Power barrel connectors!!!  Why can't they standardize on two or three, rather than the dozens of variants???  It's not like they are really preventing you from plugging in a wrong voltage plug, since I've seen 5V and 12V systems use the exact same plug.  Oh well, I have a couple boxes full of old wall-warts, and I can usually find the right ones to make a Frankenstein's Monster or just a cable.

OCPN will do WEFAX from a sound card interface, but Win10 has changed the way some of the soundcard stuff works.  You may need to do some configuration changes or install some soundcard drivers / splitters / etc.  I got this to work (with SDRs) on two different Win10 computers, and one Win7 computer, and the details were different for each of them.  With your Sony radio and an audio interface, you might have to fight with signal levels, ground loops and hum, so be prepared.

Keep us posted! 

My experience with cheap $20 +/- SDRs has been variable at best. As an ADS-B receiver, I have got some pretty good results with ranges well over 60 miles. As a radio, so far it has significantly underperformed my "real" radios. One reason is there is no front end in the things, they seem easily overwhelmed by strong signals. OTOH for the little they cost it is amazing what they can do. Kind of like a dog reciting Shakespeare, sure the accent sucks but it is a miracle he can do it at all. 

Share this post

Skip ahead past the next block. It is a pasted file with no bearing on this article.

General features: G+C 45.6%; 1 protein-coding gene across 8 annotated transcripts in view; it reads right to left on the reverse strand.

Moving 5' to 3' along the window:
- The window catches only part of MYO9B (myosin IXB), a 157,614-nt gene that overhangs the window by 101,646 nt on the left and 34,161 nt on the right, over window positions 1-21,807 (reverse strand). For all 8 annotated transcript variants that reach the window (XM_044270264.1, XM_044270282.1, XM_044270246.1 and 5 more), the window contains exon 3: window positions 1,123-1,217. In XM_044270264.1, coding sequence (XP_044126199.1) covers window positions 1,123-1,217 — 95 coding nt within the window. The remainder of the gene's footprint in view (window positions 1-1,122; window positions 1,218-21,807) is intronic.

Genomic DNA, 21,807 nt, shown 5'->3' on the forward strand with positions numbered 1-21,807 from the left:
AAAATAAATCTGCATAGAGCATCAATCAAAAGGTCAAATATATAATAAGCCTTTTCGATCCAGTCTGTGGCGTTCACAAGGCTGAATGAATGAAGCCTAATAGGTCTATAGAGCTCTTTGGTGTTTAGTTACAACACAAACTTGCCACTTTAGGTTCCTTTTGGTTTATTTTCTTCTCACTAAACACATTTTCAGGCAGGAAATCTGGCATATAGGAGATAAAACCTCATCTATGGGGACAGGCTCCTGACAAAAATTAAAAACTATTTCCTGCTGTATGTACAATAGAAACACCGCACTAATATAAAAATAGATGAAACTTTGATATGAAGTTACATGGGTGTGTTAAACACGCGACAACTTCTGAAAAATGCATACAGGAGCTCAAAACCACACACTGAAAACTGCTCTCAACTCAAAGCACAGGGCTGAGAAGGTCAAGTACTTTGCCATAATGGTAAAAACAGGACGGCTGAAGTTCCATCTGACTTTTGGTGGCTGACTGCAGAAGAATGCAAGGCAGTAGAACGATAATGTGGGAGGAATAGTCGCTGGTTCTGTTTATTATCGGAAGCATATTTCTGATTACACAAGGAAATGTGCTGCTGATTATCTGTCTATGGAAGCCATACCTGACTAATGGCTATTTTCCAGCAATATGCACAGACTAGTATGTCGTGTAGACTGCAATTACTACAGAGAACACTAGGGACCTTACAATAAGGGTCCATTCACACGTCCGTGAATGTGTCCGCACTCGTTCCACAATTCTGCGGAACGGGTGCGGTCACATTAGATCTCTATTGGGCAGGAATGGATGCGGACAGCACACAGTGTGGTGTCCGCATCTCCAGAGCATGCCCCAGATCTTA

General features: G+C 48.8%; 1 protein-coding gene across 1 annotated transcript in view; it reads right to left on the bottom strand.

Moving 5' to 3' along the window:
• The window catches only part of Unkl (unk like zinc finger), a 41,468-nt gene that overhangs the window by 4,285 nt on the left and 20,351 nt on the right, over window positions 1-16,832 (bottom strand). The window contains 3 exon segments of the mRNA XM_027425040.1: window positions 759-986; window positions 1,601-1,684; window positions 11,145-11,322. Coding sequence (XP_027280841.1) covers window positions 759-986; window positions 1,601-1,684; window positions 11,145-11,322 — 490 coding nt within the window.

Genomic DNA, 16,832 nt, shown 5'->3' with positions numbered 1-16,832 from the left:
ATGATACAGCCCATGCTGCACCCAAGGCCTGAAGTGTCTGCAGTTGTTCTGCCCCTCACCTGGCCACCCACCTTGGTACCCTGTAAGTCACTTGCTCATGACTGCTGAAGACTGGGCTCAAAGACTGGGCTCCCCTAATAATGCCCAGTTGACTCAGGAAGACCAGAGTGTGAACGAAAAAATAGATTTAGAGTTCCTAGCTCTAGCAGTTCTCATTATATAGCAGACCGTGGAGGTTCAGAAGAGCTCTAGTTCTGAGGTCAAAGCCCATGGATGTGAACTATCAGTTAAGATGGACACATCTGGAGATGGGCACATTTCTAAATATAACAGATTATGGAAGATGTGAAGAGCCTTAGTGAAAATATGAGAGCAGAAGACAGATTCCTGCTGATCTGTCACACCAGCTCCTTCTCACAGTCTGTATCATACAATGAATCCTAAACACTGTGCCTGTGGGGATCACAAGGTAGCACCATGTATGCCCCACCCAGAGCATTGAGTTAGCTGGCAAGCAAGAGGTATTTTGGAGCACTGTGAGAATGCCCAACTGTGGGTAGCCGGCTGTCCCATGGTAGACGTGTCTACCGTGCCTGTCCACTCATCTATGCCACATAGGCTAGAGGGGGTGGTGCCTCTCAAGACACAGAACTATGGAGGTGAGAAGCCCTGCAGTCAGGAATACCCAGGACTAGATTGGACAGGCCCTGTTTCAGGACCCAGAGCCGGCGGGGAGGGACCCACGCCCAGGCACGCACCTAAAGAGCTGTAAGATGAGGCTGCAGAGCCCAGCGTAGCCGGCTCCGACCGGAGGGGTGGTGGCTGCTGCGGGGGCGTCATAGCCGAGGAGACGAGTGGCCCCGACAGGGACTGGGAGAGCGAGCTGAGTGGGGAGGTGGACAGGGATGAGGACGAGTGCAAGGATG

Link to post
Share on other sites

Why do you need the Sony if you've got the SDR? Can't it get the wfax broadcasts as well?

Share this post


Link to post
Share on other sites
7 hours ago, valis said:

Are you signed up for the 2018 Pac Cup?

The Glomex splitter looks good, if it does what it claims.  I would ask around.  If you're doing the Pac Cup, you need a spare VHF antenna (for when your mast falls down), so instead of the splitter you might mount the spare antenna to the pushpit rail or something.  The range won't be as good as a masthead or spreader-mount antenna, but it's certainly good enough.  Just don't try actually using one of those "emergency VHF antennas" (with the suction cup).  It works, barely, but about as well as a straightened-out paper clip.

I like SDRs, but I've only played with the more expensive DC-daylight ones, not the VHF only type.  Do your testing.

That BNC/SMA adaptor is fine, as long as you have everything strain-relieved.  When you stack an adaptor on the SMA connector you can put a lot of leverage on the SDR dongle, possibly damaging the SMA and/or USB connector-to-circuit board interface.  I've done it, and had to crack open the SDR plastic case and do some very fine soldering.

That 12V supply -- I can't find input voltage range or output current specs.  It could be fine, but do your testing or find one that has appropriate specs.